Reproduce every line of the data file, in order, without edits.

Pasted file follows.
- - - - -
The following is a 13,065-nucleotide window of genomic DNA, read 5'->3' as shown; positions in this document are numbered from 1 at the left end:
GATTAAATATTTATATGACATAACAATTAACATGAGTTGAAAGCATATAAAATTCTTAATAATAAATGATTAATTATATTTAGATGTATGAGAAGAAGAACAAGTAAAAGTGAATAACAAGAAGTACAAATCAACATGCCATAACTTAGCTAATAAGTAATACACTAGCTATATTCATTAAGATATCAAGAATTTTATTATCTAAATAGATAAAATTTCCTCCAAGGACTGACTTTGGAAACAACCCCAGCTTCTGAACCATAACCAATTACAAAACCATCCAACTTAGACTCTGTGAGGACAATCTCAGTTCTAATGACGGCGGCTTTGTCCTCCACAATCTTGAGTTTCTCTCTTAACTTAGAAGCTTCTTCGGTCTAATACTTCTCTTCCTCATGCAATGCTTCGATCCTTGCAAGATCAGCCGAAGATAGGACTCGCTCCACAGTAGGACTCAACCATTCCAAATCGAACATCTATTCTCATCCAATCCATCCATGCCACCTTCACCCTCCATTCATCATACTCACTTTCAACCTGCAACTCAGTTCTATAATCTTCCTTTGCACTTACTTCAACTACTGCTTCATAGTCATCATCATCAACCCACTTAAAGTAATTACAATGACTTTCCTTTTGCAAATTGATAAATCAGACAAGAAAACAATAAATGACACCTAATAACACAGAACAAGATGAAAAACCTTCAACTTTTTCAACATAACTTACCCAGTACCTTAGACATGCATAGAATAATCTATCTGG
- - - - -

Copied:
The following is a 13,065-nucleotide window of genomic DNA, read 5'->3' as shown; positions in this document are numbered from 1 at the left end:
GATTAAATATTTATATGACATAACAATTAACATGAGTTGAAAGCATATAAAATTCTTAATAATAAATGATTAATTATATTTAGATGTATGAGAAGAAGAACAAGTAAAAGTGAATAACAAGAAGTACAAATCAACATGCCATAACTTAGCTAATAAGTAATACACTAGCTATATTCATTAAGATATCAAGAATTTTATTATCTAAATAGATAAAATTTCCTCCAAGGACTGACTTTGGAAACAACCCCAGCTTCTGAACCATAACCAATTACAAAACCATCCAACTTAGACTCTGTGAGGACAATCTCAGTTCTAATGACGGCGGCTTTGTCCTCCACAATCTTGAGTTTCTCTCTTAACTTAGAAGCTTCTTCGGTCTAATACTTCTCTTCCTCATGCAATGCTTCGATCCTTGCAAGATCAGCCGAAGATAGGACTCGCTCCACAGTAGGACTCAACCATTCCAAATCGAACATCTATTCTCATCCAATCCATCCATGCCACCTTCACCCTCCATTCATCATACTCACTTTCAACCTGCAACTCAGTTCTATAATCTTCCTTTGCACTTACTTCAACTACTGCTTCATAGTCATCATCATCAACCCACTTAAAGTAATTACAATGACTTTCCTTTTGCAAATTGATAAATCAGACAAGAAAACAATAAATGACACCTAATAACACAGAACAAGATGAAAAACCTTCAACTTTTTCAACATAACTTACCCAGTACCTTAGACATGCATAGAATAATCTATCTGG